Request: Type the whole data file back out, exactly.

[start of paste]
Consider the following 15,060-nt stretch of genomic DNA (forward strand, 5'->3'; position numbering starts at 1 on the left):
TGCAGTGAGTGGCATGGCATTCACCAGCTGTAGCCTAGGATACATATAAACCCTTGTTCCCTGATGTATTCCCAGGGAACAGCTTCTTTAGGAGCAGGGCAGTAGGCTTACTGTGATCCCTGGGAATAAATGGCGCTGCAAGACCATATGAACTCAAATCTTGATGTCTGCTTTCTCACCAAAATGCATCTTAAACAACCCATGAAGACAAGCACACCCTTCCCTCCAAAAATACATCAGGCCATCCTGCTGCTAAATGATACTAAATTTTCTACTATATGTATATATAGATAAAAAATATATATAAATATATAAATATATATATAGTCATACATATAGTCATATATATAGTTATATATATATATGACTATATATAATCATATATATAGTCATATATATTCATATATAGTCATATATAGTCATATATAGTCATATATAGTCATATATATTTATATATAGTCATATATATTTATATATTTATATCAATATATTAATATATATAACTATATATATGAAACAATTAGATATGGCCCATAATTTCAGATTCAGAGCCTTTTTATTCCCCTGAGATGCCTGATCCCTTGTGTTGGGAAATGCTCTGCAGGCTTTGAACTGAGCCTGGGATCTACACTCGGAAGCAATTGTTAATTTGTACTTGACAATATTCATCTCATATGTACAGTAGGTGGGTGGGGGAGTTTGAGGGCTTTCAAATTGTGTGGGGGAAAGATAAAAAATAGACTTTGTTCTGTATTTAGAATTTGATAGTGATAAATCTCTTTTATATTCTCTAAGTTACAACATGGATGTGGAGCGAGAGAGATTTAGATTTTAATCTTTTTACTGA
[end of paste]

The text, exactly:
Consider the following 15,060-nt stretch of genomic DNA (forward strand, 5'->3'; position numbering starts at 1 on the left):
TGCAGTGAGTGGCATGGCATTCACCAGCTGTAGCCTAGGATACATATAAACCCTTGTTCCCTGATGTATTCCCAGGGAACAGCTTCTTTAGGAGCAGGGCAGTAGGCTTACTGTGATCCCTGGGAATAAATGGCGCTGCAAGACCATATGAACTCAAATCTTGATGTCTGCTTTCTCACCAAAATGCATCTTAAACAACCCATGAAGACAAGCACACCCTTCCCTCCAAAAATACATCAGGCCATCCTGCTGCTAAATGATACTAAATTTTCTACTATATGTATATATAGATAAAAAATATATATAAATATATAAATATATATATAGTCATACATATAGTCATATATATAGTTATATATATATATGACTATATATAATCATATATATAGTCATATATATTCATATATAGTCATATATAGTCATATATAGTCATATATAGTCATATATATTTATATATAGTCATATATATTTATATATTTATATCAATATATTAATATATATAACTATATATATGAAACAATTAGATATGGCCCATAATTTCAGATTCAGAGCCTTTTTATTCCCCTGAGATGCCTGATCCCTTGTGTTGGGAAATGCTCTGCAGGCTTTGAACTGAGCCTGGGATCTACACTCGGAAGCAATTGTTAATTTGTACTTGACAATATTCATCTCATATGTACAGTAGGTGGGTGGGGGAGTTTGAGGGCTTTCAAATTGTGTGGGGGAAAGATAAAAAATAGACTTTGTTCTGTATTTAGAATTTGATAGTGATAAATCTCTTTTATATTCTCTAAGTTACAACATGGATGTGGAGCGAGAGAGATTTAGATTTTAATCTTTTTACTGA